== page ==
His dramatic use of light is a technique that stands out very quickly in his art during this phase of Rubens career, and can be seen in Judith and Holofernes. His figures are barely illuminated by a candle in the older woman’s hand, which gives a nocturnal feeling and adds to the dramatic concept that Rubens was going for. Rubens successfully creates this lighting scene with polished brown and flesh colors of each of the three figures, along with the use of shadows. He also strengthened the light on Judith 's face, arm, and left hand and the folds of her dress with thick white body color. The warm tone and iridescent light effects give way to a cooler treatment of color.
This painting takes place on an unprimed canvas. The overall composition is a combination of calming colors. The gestures however seem to tell a different story. There is a contrast of colors and shapes. It can be argued that the colors are feminine while the gestures are masculine.
Separate forms of art, yet if you look closely enough, you can see similarities as well. Edgar Degas’ The Singer in Green, and Jan Vermeer’s the Milkmaid were created out of two different mediums, but also feature active women. The Singer in Green is a beautiful drawing done on light blue laid paper, with pastels. Even with a use of pale colors, Degas was able to make a vibrate image.
As I look at the painting I see three compositional components that are in this portrait, which are unity, focus, and movement. All of them help in a way, especially the focus component. When you look at the portrait you immediately focus on the breast then the movement of her body structure, then the background which all comes together as unity. The media used would be drawing and painting while using the technique of the mosaic of pasting colored glass on the portrait in certain areas. I believe this approach was used because this could be Mackalene’s signature use or wanted to try a different approach and do something most artist don’t do.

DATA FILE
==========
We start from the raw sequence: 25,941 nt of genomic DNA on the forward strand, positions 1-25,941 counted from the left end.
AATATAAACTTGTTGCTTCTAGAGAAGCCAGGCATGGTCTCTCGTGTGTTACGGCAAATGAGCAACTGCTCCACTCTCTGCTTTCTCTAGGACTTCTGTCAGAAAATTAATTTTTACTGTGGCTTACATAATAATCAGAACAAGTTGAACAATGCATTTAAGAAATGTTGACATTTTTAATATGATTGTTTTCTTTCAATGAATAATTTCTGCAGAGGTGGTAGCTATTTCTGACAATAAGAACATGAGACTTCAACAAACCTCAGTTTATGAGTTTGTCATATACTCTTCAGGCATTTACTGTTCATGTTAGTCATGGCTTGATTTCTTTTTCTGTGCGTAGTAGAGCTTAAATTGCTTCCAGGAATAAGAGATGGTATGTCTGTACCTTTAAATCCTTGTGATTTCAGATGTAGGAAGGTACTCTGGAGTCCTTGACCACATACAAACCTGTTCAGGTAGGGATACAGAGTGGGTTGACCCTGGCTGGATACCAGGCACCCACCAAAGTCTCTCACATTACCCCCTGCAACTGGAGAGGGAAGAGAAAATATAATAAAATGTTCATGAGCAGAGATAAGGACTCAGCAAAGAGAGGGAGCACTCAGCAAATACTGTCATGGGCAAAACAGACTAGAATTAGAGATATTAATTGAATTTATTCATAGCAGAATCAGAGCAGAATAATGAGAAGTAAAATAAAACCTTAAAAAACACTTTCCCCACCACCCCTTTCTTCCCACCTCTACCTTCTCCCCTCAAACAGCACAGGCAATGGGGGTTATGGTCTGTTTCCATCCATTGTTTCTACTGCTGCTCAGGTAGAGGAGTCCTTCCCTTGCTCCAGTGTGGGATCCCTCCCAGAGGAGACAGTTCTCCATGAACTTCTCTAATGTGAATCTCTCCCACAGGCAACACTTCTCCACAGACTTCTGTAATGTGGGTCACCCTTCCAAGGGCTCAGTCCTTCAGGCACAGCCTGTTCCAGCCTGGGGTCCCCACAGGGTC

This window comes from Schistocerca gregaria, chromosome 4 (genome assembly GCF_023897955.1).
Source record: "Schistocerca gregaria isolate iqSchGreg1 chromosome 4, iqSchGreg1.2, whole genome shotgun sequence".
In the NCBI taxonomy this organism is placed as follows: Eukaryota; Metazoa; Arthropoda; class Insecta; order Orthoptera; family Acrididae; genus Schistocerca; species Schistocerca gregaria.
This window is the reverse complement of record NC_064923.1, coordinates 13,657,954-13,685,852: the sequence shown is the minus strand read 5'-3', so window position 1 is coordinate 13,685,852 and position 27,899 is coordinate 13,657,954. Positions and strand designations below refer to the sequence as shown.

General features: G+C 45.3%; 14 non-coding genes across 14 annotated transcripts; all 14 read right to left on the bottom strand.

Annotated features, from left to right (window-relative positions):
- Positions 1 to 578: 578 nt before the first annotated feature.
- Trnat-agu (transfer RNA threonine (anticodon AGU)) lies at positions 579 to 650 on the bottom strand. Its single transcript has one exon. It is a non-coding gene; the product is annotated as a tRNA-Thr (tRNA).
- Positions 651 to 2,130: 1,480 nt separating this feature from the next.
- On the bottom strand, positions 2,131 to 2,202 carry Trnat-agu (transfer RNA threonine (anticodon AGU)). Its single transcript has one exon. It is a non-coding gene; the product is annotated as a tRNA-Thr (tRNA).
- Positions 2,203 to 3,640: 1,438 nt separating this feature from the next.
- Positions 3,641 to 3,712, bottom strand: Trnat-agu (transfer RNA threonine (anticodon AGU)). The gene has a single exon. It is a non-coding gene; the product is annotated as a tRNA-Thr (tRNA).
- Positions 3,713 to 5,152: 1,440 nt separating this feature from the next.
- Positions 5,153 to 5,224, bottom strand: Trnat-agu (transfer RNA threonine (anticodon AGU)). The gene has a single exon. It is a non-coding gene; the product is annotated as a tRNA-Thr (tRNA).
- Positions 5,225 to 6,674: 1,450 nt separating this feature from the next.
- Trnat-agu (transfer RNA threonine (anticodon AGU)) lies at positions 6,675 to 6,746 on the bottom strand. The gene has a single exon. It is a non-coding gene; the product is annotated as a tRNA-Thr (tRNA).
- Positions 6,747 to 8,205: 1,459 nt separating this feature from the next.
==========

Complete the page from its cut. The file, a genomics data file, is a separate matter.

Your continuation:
There is a broad range of color intensity and hue. Turner is interested in focusing on control of color saturation to create an emphasis on the fire, while also using the lack of saturation to create the illusion of depth. The artist also shows his skill by managing the high contrast between complementary orange, reds, and blues to draw the eye. This shows his understanding of the effects of light and color. Giovanni Antonio Canal an 18th century Italian artist better known as Canaletto gives us the other cityscape.
Overall, the unity of the painting comes primarily from the visual elements. On the sliding scale from blandness to chaos, this piece falls in the center of the spectrum. The quadrilaterals and the swath of green keep the painting interesting, and the soothing colors and horizontal lines make sure it doesn’t become too chaotic. The quadrilaterals, horizontal and vertical lines, and the analogous color scheme are the primary visual elements that come together to give this piece a feeling of visual
However, Guernica is one of the most famous paintings by Picasso. It is by pushing our artistic sensibilities and by pushing our comfort levels of what is known that Picasso is able to create an artistic piece that talks to the human heart instead of its knowledge. On the other hand, artists like Andy Warhol create magnificent pieces of art by appealing to what is known and what can be easily comprehended. However, while it is true that Andy Warhol 's pieces are easy to understand there is a subtle hidden meaning to his paintings that it is sometimes hard to get. This characteristic is what makes Warhol 's paintings so attractive to the public.
He also uses color in his painting. He uses mostly blue, which gives it a very cool vibe to it. But he uses yellow to highlight some of the areas in the sky. Not only did he color, space, but also line! Van Gogh uses line to make the swirls up in the sky, with different blues, yellows, and white in it.
Those feelings are further evoked by the woman’s extremely fair skin and composition of the artwork. There is asymmetrical balance because the foreground has more elements in view and therefore looks more weighted compared to the emptiness of the background. There is also a vertical balance because there is much activity going on in the foreground while the background looks almost blank. There is a contrast in colour mostly around the woman, as her coat is green and the bowl of fruits directly behind her a combination of reds and yellows. Because of that, it is evident that the focal point of this artwork is the woman.